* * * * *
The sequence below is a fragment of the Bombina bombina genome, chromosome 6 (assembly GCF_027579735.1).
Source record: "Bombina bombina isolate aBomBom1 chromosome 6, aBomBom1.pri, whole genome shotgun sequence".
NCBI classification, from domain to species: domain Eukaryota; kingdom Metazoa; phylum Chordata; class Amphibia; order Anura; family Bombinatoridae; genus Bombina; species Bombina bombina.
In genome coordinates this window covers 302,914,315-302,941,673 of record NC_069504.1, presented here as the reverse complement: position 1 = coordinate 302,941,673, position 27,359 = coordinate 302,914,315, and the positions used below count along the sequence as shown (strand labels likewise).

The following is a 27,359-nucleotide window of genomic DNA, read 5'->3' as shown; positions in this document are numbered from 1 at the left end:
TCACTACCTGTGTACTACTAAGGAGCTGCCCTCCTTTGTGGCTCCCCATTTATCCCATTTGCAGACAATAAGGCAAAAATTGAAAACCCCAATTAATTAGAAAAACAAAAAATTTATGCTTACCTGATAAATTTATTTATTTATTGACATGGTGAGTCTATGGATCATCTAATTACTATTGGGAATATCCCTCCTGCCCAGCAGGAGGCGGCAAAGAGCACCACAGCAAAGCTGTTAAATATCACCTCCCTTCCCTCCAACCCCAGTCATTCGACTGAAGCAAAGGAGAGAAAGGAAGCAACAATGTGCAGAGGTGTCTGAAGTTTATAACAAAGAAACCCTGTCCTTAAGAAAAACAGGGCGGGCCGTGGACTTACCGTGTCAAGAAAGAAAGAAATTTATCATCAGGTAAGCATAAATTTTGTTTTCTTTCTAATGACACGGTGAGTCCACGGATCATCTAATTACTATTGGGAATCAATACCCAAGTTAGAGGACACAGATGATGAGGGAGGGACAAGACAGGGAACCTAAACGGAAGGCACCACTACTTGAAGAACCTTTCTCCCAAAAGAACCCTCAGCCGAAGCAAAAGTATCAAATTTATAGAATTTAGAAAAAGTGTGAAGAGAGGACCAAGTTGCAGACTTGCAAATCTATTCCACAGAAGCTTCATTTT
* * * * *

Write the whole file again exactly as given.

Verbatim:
The sequence below is a fragment of the Bombina bombina genome, chromosome 6 (assembly GCF_027579735.1).
Source record: "Bombina bombina isolate aBomBom1 chromosome 6, aBomBom1.pri, whole genome shotgun sequence".
NCBI classification, from domain to species: domain Eukaryota; kingdom Metazoa; phylum Chordata; class Amphibia; order Anura; family Bombinatoridae; genus Bombina; species Bombina bombina.
In genome coordinates this window covers 302,914,315-302,941,673 of record NC_069504.1, presented here as the reverse complement: position 1 = coordinate 302,941,673, position 27,359 = coordinate 302,914,315, and the positions used below count along the sequence as shown (strand labels likewise).

The following is a 27,359-nucleotide window of genomic DNA, read 5'->3' as shown; positions in this document are numbered from 1 at the left end:
TCACTACCTGTGTACTACTAAGGAGCTGCCCTCCTTTGTGGCTCCCCATTTATCCCATTTGCAGACAATAAGGCAAAAATTGAAAACCCCAATTAATTAGAAAAACAAAAAATTTATGCTTACCTGATAAATTTATTTATTTATTGACATGGTGAGTCTATGGATCATCTAATTACTATTGGGAATATCCCTCCTGCCCAGCAGGAGGCGGCAAAGAGCACCACAGCAAAGCTGTTAAATATCACCTCCCTTCCCTCCAACCCCAGTCATTCGACTGAAGCAAAGGAGAGAAAGGAAGCAACAATGTGCAGAGGTGTCTGAAGTTTATAACAAAGAAACCCTGTCCTTAAGAAAAACAGGGCGGGCCGTGGACTTACCGTGTCAAGAAAGAAAGAAATTTATCATCAGGTAAGCATAAATTTTGTTTTCTTTCTAATGACACGGTGAGTCCACGGATCATCTAATTACTATTGGGAATCAATACCCAAGTTAGAGGACACAGATGATGAGGGAGGGACAAGACAGGGAACCTAAACGGAAGGCACCACTACTTGAAGAACCTTTCTCCCAAAAGAACCCTCAGCCGAAGCAAAAGTATCAAATTTATAGAATTTAGAAAAAGTGTGAAGAGAGGACCAAGTTGCAGACTTGCAAATCTATTCCACAGAAGCTTCATTTT